Whether service of notice can be presumed even if postal rem


Whether service of notice can be presumed even if postal remark is left?

 
   Jammu  and Kashmir Houses and Shops Rent  Control Act,
1966: Section 11--'Serves a notice in writing through post'-
-Inter-pretation  of--Posting a pre-paid  registered  letter
containing tenant's  correct address--Sufficiency of.



HEADNOTE:
    In November 1976, the respondent issued a notice to  the
appellant  under section 11 of the Jammu & Kashmir Houses  &
Shops  Rent  Control Act, 1966 calling upon it to  pay  the
arrears of rent. The notice also terminated the tenancy  and
called upon the appellant to vacate the  demised  premises.
The notice sent by registered post was received back by  the
respondent  with  the  endorsement  "left  without  address,
returned to sender". Thereupon the respondent caused a copy
of  the   notice  to be fixed to one of  the  doors  of  the
premises in question. No payment of rent was however made by
the appellant subsequently. The respondent, therefore, filed
a  suit in June 1977 seeking ejectment of  the appellant  on
the  ground  of default in the payment of  rent.  The  Trial
Court  ordered eviction. and the appellant's appeals  before
the District .Judge and the High Court against the order  of
eviction failed.
    Before  this Court the appellant  contends that (1)  the
safeguards in ss. 11 and 12 of the Act are intended for the
benefit  and protection of the tenant and therefore,   where
the  Act provides for the service of the  notice,  by  post.
this requirement has to be strictly complied with; (2) such
postal service can neither be presumed nor considered to  be
good service where The latter is returned to the sender  due
to non-availability of the addressee; (3) in the absence  of
any enabling provision, service by  some other mode, such as
affixture,  cannot be treated as sufficient compliance with
the statute; and (4) where a power is given to do a  certain
thing  in a certain way, the thing must be done in that  way
or  not  at  all  and  other  methods  of  performance  are
necessarily forbidden.
    Dismissing the appeal, it was,
    HELD: (1) The proviso to clause (i) of section 11(1) and
the proviso to section 12(3) are intended for the protection
        PG NO 983
        PG NO 984
of  the tenant. A Nevertheless, it will be easy to see that
too strict and literal a compliance of their language  would
be impractical and unworkable. [988H; 989Al
    (2)  The proviso insists that before any amount of rent
can  be  said to be in arrears, a notice has  to  be  served
through post. All that a landlord can do to comply with this
provision   is to  post  a  prepaid  registered   letter
(acknowledgment  due or otherwise) containing  the  tenant's
correct  address.  Once  he  does this and  the  letter  is
delivered to the post office, he has no control over it.  It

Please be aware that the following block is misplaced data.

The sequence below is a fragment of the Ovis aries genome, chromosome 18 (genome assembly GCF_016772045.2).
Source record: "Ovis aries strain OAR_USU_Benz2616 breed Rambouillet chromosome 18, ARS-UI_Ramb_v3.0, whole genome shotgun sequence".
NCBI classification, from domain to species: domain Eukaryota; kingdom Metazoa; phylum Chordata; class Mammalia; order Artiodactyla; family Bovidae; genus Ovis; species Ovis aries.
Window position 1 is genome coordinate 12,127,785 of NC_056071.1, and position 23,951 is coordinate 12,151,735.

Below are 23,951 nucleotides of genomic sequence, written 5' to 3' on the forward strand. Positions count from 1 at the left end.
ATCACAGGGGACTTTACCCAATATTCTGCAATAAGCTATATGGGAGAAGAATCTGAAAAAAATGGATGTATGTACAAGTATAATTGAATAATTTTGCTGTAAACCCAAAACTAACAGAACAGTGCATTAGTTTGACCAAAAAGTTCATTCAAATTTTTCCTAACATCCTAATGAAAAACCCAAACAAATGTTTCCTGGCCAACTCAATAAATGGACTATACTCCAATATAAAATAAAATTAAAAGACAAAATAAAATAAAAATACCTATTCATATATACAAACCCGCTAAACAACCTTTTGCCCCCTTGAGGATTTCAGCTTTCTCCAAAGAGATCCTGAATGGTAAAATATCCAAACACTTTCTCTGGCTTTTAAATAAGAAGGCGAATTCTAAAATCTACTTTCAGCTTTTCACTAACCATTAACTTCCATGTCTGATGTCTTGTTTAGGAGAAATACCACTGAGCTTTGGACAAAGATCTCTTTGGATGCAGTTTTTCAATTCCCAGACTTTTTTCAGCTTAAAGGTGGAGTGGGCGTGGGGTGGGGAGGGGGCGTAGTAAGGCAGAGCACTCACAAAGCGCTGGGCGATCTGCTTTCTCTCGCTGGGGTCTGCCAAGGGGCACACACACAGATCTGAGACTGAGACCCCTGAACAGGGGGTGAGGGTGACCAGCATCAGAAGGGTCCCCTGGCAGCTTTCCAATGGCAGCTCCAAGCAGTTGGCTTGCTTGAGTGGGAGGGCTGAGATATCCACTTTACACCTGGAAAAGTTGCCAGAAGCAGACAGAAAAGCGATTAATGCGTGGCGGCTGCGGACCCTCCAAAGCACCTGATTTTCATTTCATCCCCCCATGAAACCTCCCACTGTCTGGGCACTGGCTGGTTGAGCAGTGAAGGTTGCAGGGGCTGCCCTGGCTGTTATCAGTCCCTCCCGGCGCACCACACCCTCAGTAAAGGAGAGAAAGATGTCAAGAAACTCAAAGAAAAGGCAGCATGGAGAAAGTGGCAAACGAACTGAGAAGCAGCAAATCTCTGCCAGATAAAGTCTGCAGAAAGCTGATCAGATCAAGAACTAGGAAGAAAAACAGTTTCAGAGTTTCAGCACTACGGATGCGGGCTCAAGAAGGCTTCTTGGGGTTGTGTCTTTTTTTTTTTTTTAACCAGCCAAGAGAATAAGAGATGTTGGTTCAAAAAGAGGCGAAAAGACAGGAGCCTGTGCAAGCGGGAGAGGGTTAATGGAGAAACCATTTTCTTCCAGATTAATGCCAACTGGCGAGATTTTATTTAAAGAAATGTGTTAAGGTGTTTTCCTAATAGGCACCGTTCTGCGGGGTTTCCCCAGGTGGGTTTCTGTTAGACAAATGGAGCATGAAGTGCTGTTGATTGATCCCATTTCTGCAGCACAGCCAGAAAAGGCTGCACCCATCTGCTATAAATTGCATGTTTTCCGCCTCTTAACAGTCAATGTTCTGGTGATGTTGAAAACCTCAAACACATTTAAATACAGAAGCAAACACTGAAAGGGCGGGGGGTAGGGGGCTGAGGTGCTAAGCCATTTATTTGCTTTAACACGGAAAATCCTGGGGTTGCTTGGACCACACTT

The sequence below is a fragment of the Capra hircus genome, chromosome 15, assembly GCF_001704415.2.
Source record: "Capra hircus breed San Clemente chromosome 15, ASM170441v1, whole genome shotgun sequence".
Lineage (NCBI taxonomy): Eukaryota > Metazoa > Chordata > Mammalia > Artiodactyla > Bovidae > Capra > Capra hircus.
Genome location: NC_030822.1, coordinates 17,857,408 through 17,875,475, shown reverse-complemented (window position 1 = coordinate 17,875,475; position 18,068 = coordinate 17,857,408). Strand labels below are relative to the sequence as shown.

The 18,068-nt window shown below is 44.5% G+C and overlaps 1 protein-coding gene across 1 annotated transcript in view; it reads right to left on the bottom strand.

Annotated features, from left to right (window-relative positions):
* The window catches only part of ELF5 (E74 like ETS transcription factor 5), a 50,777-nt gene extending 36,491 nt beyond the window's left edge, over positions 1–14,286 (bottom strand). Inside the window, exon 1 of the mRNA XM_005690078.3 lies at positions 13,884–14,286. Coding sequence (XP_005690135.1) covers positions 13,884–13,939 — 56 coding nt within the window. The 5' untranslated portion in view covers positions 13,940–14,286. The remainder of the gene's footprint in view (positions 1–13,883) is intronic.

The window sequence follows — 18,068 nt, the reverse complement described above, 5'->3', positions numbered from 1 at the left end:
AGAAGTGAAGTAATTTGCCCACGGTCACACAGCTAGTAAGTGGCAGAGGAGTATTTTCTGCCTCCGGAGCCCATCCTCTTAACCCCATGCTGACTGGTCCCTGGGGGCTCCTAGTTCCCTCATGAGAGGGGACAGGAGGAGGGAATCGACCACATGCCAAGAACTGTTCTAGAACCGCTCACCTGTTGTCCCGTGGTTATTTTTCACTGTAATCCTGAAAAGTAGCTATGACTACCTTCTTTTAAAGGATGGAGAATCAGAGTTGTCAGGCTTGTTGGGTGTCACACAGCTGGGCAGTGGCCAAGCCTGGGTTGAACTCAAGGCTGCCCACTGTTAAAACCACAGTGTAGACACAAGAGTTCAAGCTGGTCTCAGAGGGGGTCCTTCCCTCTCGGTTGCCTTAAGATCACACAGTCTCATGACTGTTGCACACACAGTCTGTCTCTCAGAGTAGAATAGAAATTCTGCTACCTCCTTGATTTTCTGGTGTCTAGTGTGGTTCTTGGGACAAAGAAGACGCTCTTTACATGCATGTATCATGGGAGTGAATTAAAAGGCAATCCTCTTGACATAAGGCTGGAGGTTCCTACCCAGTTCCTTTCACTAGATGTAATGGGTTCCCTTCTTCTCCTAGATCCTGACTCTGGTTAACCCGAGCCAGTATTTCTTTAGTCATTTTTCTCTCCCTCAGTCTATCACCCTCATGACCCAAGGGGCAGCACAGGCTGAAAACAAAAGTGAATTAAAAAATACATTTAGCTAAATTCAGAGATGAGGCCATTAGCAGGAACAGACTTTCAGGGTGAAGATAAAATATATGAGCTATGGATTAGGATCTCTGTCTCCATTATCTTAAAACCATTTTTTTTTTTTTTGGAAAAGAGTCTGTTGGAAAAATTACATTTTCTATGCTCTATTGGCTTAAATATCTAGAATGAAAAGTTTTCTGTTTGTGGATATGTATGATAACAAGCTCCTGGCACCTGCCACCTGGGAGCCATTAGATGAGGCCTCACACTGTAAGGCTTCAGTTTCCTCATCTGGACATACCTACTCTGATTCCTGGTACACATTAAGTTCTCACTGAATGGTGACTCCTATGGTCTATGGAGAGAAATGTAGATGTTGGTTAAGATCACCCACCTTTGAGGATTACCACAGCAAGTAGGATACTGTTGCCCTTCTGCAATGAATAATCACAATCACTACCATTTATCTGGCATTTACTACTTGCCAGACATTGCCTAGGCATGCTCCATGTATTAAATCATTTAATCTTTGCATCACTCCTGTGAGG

is  then  presumed to have been delivered to  the  addressee
under s. 27 of the General Clauses Act. [989A-B]
    (3)  To  interpret the provision as requiring  that  the
letter must  have been actually delivered to the  addressee,
would be virtually rendering it a dead letter. [989F]
    (4) If a registered letter addressed to a person at  his
residential address does not get served in the normal course
and  is  returned,  it can   only  be attributed  to  the
addressee's  own conduct. If he is compelled to be away  for
some  time,  all  that he has to do is to  leave  necessary
instructions with the postal authorities. [989H; 990A]
    (5)  The  more  reasonable,  effective,  equitable  and
practical interpretation would be to read the words "served"
as  "sent by post". correctly and properly addressed to  the
tenant,  and the word "receipt" as the tender of the  letter
by  the postal peon at the address mentioned in the  letter.
No  other  interpretation will fit the situation  as  it  is
simply not  possible  for  a  landlord  to  ensure  that  a
registered  letter  sent  by  him gets  served  on,  or  is
received by the tenant. [990B-C]
    (6)  The statute prescribes only one method  of  service
for  the notice and none other. To require service  by some
other  method  to  be effected over  and  above  the  postal
service would be to travel outside the statute. [99OF]
    (7) Where the statute does not specify any additional or
alternative  mode  of service, there can be no warrant  for
importing into the statute a method of service on the  lines
of  the provisions of C.P.C. This Court would therefore  not
like  to hold that a substituted'' service. such as the  one
effected by the landlord in the present case, is a necessary
or permissible requirement of the statute. [990G]
    (8)  The provision in regard to the notice contemplated
by  the  statute is unsatisfactory and it is hoped that  the
        PG NO 985
legislature would soon set it right. On the provision as  it
stands,  a landlord must be held to have complied  with  the
statutory   requirement  by  sending  a   notice   correctly 
addressed to the tenant by registered post.
 
Supreme Court of India
Madan & Co vs Wazir Jaivir Chand on 28 November, 1988
Equivalent citations: 1989 AIR 630, 1988 SCR Supl. (3) 983
BENCH:
RANGNATHAN, S.
MUKHARJI, SABYASACHI (J)
Citation: AIR 1989 SC 630
 
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RETIRED JUDICIAL OFFICER

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